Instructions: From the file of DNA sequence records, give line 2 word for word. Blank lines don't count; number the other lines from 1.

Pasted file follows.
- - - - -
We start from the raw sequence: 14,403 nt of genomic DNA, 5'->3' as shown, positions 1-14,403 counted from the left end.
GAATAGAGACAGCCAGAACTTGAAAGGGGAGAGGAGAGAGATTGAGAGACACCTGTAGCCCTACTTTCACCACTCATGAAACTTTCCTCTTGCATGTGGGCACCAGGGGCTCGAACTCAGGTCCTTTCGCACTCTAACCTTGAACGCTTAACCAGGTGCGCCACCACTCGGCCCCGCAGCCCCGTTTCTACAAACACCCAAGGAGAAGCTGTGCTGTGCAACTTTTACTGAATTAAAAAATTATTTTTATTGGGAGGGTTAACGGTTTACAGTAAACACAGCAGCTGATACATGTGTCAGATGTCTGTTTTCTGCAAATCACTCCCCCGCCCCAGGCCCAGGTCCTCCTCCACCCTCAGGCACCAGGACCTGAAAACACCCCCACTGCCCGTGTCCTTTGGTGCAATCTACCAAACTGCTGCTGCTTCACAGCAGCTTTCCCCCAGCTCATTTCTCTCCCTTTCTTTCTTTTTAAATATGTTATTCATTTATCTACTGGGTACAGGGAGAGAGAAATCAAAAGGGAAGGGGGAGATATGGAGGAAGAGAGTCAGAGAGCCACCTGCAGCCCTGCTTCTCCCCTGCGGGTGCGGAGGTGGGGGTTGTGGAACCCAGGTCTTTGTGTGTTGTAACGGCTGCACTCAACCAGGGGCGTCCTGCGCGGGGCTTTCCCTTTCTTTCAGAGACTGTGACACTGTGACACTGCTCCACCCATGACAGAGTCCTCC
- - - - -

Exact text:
GAATAGAGACAGCCAGAACTTGAAAGGGGAGAGGAGAGAGATTGAGAGACACCTGTAGCCCTACTTTCACCACTCATGAAACTTTCCTCTTGCATGTGGGCACCAGGGGCTCGAACTCAGGTCCTTTCGCACTCTAACCTTGAACGCTTAACCAGGTGCGCCACCACTCGGCCCCGCAGCCCCGTTTCTACAAACACCCAAGGAGAAGCTGTGCTGTGCAACTTTTACTGAATTAAAAAATTATTTTTATTGGGAGGGTTAACGGTTTACAGTAAACACAGCAGCTGATACATGTGTCAGATGTCTGTTTTCTGCAAATCACTCCCCCGCCCCAGGCCCAGGTCCTCCTCCACCCTCAGGCACCAGGACCTGAAAACACCCCCACTGCCCGTGTCCTTTGGTGCAATCTACCAAACTGCTGCTGCTTCACAGCAGCTTTCCCCCAGCTCATTTCTCTCCCTTTCTTTCTTTTTAAATATGTTATTCATTTATCTACTGGGTACAGGGAGAGAGAAATCAAAAGGGAAGGGGGAGATATGGAGGAAGAGAGTCAGAGAGCCACCTGCAGCCCTGCTTCTCCCCTGCGGGTGCGGAGGTGGGGGTTGTGGAACCCAGGTCTTTGTGTGTTGTAACGGCTGCACTCAACCAGGGGCGTCCTGCGCGGGGCTTTCCCTTTCTTTCAGAGACTGTGACACTGTGACACTGCTCCACCCATGACAGAGTCCTCC